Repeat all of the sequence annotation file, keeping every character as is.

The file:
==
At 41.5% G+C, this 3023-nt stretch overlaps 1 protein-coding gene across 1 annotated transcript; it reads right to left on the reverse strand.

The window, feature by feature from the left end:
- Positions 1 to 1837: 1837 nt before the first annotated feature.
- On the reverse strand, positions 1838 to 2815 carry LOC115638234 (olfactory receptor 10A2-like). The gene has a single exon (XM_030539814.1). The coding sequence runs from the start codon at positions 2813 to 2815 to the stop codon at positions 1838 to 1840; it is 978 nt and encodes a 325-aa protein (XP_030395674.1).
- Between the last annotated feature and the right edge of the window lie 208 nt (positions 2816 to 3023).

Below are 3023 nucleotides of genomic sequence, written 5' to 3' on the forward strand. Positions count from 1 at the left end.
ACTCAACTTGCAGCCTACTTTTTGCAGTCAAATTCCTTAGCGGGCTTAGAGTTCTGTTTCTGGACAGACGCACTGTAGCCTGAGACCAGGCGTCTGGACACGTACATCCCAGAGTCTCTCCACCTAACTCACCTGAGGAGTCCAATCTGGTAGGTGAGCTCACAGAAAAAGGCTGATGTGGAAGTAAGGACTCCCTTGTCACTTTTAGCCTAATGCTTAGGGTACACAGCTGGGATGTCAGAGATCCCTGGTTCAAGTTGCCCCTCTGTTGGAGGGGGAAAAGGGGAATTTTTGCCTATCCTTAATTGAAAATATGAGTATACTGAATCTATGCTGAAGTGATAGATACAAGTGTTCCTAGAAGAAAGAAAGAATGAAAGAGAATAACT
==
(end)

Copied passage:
At 41.5% G+C, this 3023-nt stretch overlaps 1 protein-coding gene across 1 annotated transcript; it reads right to left on the reverse strand.

The window, feature by feature from the left end:
- Positions 1 to 1837: 1837 nt before the first annotated feature.
- On the reverse strand, positions 1838 to 2815 carry LOC115638234 (olfactory receptor 10A2-like). The gene has a single exon (XM_030539814.1). The coding sequence runs from the start codon at positions 2813 to 2815 to the stop codon at positions 1838 to 1840; it is 978 nt and encodes a 325-aa protein (XP_030395674.1).
- Between the last annotated feature and the right edge of the window lie 208 nt (positions 2816 to 3023).

Below are 3023 nucleotides of genomic sequence, written 5' to 3' on the forward strand. Positions count from 1 at the left end.
ACTCAACTTGCAGCCTACTTTTTGCAGTCAAATTCCTTAGCGGGCTTAGAGTTCTGTTTCTGGACAGACGCACTGTAGCCTGAGACCAGGCGTCTGGACACGTACATCCCAGAGTCTCTCCACCTAACTCACCTGAGGAGTCCAATCTGGTAGGTGAGCTCACAGAAAAAGGCTGATGTGGAAGTAAGGACTCCCTTGTCACTTTTAGCCTAATGCTTAGGGTACACAGCTGGGATGTCAGAGATCCCTGGTTCAAGTTGCCCCTCTGTTGGAGGGGGAAAAGGGGAATTTTTGCCTATCCTTAATTGAAAATATGAGTATACTGAATCTATGCTGAAGTGATAGATACAAGTGTTCCTAGAAGAAAGAAAGAATGAAAGAGAATAACT